Misty River are a London based Americana band, comprising of Carmen Phelan and Adam Morley. They’ve just had their track ‘Take This Dance’ featured on Netflix’s ‘A Secret Love’. The track also appeared on the Oscar winning short ‘The Phone Call’.
Socially distancing, I caught up with Carmen from Misty River, to find out ‘Take This Dance, the bands origins, staying authentic to Americana in London and future plans for releases once we return to the new normal.
Hello Carmen! How the hell are you?
Great, happy to be talking with you!
Misty River have Irish and American roots, how did the band meet, what’s your history?
We actually first met when we were kids, I’d just moved back to London from the States and met Adam’s younger sister at school who fast became my best friend. He completely ignored me as a kid (apart from laughing at my dress from Woolworths, my mother’s still furious). We were on totally different paths as teenagers, I studied classical music at a London conservatoire and Adam did popular music at Salford Uni. He graduated, I quit classical music and moved to Cork and then Kerry to play traditional Irish music but we met up again in London some ten years or so later!
Your song ‘Take this Dance’ features over the credits of Netflix’s new documentary ‘A Secret Love’, how did that happen for you?
By chance really. As it hadn’t been released but the video was on Youtube, I was shocked to find the film’s Director Chris Bolan had found it on the internet and decided it was good enough to go alongside tracks by Valerie June and Spoon. We were honoured to find it was used as the feature track at the end of the film.
Take this Dance has also been featured on the Oscar winning short ‘The Phone Call’. When you wrote the song, did you think could have a soundtrack life? What do you think it is that makes ‘Take This Dance’ such a special song?
It was one of those songs that kind of wrote itself, it just sort of popped into my head fully formed so it wasn’t obvious to me that it would be such a popular choice for sync placements. I think in terms of it connecting with people, I’ve wondered whether that may be related to its simplicity. I wasn’t trying to write anything clever or ground-breaking it was just an honest account of how I was feeling at a given point in time. The form is that of the trad. songs I grew up with, for example it doesn’t have a middle 8 or move beyond the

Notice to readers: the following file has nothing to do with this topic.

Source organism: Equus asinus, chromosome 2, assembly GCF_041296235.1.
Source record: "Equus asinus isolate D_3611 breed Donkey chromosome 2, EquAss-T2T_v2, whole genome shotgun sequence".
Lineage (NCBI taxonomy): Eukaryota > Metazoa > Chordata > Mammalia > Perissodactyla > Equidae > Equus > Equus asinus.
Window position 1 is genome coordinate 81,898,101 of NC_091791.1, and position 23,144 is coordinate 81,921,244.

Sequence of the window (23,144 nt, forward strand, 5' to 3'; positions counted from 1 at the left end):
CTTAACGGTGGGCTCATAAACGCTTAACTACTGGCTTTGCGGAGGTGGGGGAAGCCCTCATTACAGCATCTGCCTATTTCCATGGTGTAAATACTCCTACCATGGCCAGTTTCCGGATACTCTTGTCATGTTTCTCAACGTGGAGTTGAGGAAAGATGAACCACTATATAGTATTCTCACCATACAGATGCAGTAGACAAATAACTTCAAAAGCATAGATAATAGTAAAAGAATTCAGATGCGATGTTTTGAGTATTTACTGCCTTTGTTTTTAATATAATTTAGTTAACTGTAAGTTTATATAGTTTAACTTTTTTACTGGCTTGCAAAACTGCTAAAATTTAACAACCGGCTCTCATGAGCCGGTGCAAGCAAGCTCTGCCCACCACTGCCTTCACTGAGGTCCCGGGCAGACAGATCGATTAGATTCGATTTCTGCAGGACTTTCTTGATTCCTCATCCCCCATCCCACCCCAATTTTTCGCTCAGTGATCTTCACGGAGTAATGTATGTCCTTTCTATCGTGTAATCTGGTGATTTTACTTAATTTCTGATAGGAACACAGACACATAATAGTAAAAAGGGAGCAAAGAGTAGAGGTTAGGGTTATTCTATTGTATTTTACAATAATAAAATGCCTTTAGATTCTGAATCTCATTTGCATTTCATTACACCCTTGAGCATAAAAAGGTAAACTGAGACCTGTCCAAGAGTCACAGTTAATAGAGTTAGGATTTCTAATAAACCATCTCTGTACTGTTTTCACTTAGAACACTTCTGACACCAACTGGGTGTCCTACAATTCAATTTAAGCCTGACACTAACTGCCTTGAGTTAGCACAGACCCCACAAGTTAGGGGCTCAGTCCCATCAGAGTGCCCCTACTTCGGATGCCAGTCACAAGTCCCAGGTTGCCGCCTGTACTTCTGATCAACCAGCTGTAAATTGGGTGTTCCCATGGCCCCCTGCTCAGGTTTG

Carmen, you grew up London but your Dad is from Ireland. How important is your Irish heritage to you?
My Irish heritage has always been a massive part of my life, but I’ve always been surrounded by it. My father was very involved in putting on events at the Irish centre when I was growing up and we lived just around the corner from all his family. As my granny looked after me during the week whilst my parents were working I believe I’d a Dublin accent before I went to school. Moving to Ireland in my early 20’s on my own had a profound effect on me though, I really loved living there, I’d love to go back someday.
Lockdown has changed many things for musicians, from the way you write music, rehearse and perform live. What changes have you as a band made to try to continue to push your musical life forward?
My reaction to Lockdown has been very mixed. I’d love to say it’s been a period of unbounded creativity but it’s taken a fair bit of time to adjust and get past the initial anxiety of the situation. Being higher risk meant it started two weeks earlier for us than the official date. Watching the live side of the music industry melt away (alongside peoples livelihoods overnight) was and still is, a bit of a shocker. Musically, the roadmap has had to change for us and of course all the festivals and gigs have been cancelled including those booked to support the release of the first studio single.
On the upside, I’m amazed at how fast people are adapting and finding ways to connect, write and perform. We do our first live stream this week with Rippla TV, I never would have imagined I’d be up for doing something like this in the past but now it’s becoming the new normal. The added bonus is that it will force me to brush my hair and get dressed properly, or at least the top half anyway.
Is it easier or harder to write new material in these strange times?